If you are dealing with varicose veins that do not improve with conservative therapy, you may be discouraged. Varicose veins can be uncomfortable, unsightly and even downright painful. When compression stockings are not providing enough relief for your chronic vein disease, you may want to consider a procedure known as endovenous laser ablation treatment (EVLT).
During the EVLT procedure, the provider inserts a small laser fiber into the problem vein and then directs laser heat through the fiber, specifically targeting areas with a high concentration of water.
Your vein is full of blood, and blood is mostly water, which ensures that only the vein—and not the surrounding tissue—receives the laser’s effect. The heat of the laser causes the vein wall to heat up, leading to its eventual collapse. When the problematic vein closes, it shrinks. Blood is then redirected to other blood vessels in your body and your symptoms improve.
What are the advantages of endovenous laser ablation (EVLT) over surgical vein removal?
Earlier people had to undergo vein stripping who wanted treatment for venous insufficiency . The procedure had some significant drawbacks that caused people to look for successful alternatives. Now, people are choosing endovenous laser ablation
to treat vein problems. Take a closer look at why patients primarily choose EVLT to treat venous insufficiency.
EVLT is minimally invasive
Surgical stripping is a serious and invasive procedure where the surgeon actually removes the problematic veins. Because it is a major surgery, it takes longer to recover from vein removal surgery. You will be dealing with surgical incisions and bandages and will likely be out of work for over a week. Returning to normal activity and work will certainly take longer and may sometimes require physical therapy. There will be an increased risk of infection, bleeding, and numbness, which will take longer to heal and recover from.
EVLT is a minimally invasive outpatient procedure that makes it much easier for patients. Your vein expert uses ultrasound to locate the problem vein. He then uses a laser fiber to heat the vein from the inside and close it. This procedure only requires a small injection site and you can go home immediately after the procedure. You will wear prescribed compression stockings and take a few short walks each day for one week. Most people can resume work and normal activities the same day or the next day. Pulling, tightness, focal tenderness and swelling may occur during the first week. These feelings are usually relieved with ibuprofen or Tylenol. Most patients will notice treatment benefits within the first few weeks after treatment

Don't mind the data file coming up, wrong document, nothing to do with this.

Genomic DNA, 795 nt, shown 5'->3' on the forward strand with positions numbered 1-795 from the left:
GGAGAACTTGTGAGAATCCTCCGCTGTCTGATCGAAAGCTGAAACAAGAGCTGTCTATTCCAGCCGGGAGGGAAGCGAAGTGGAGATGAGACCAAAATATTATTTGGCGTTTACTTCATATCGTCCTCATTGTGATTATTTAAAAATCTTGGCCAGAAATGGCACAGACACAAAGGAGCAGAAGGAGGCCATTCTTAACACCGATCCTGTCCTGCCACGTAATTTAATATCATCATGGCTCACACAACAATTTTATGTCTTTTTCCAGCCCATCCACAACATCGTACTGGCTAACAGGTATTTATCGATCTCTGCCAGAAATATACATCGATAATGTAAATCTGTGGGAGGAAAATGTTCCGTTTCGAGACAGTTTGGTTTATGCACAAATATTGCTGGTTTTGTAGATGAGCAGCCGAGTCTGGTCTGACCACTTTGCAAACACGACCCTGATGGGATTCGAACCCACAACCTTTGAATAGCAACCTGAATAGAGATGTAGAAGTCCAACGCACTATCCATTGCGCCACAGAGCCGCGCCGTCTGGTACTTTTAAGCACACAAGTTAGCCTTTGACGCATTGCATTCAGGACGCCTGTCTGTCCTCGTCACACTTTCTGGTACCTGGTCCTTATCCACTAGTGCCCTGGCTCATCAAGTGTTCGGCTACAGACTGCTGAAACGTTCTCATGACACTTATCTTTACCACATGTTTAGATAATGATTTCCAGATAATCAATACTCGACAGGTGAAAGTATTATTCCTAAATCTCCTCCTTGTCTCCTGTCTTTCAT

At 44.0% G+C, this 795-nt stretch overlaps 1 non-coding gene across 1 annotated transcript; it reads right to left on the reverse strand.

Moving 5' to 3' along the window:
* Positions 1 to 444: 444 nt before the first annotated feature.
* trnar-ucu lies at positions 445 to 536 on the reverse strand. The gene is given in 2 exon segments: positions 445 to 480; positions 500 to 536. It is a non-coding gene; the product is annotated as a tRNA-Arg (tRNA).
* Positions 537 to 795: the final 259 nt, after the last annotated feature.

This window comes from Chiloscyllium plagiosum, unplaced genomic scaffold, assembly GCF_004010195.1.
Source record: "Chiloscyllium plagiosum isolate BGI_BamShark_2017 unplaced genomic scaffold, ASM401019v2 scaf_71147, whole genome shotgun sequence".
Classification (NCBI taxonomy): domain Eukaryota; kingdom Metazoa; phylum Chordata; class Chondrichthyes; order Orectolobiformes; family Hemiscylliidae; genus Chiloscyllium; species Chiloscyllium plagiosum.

Quick and easy treatment
Each endovenous laser ablation usually takes no more than one hour. This procedure is so simple and minimally invasive that patients do not need to be given any anesthesia before treatment.
Patients can return to their daily activities the same day or the day after endovenous laser ablation. While patients must walk regularly after treatment to promote healthy blood flow to the legs, most do not experience any pain or discomfort following the procedure.
Candidates for vein ablation will have large varicose veins that cause symptoms that interfere with their daily life. Additionally, people who have an incompetent saphenous vein are also ideal candidates for this treatment. The saphenous vein is the largest vein in the body that runs from the leg to the femoral vein in the thigh. This vein is similar to the appendix in that if it is not functioning properly, the body does not need it.
Those with symptomatic varicose veins may experience burning, cramping, swelling and itching around the veins in the lower extremities. They may also have a painful or throbbing sensation in their legs or a feeling that their legs are heavy. In terms of appearance, varicose veins are often dark blue or purple and may bulge or look like thick ropes just under the skin. In the most severe cases, the veins may also bleed.
Definitely consider EVLT if you are considering varicose vein treatment. Talk to your doctor to learn more about what treatment options are available and which one is right for you.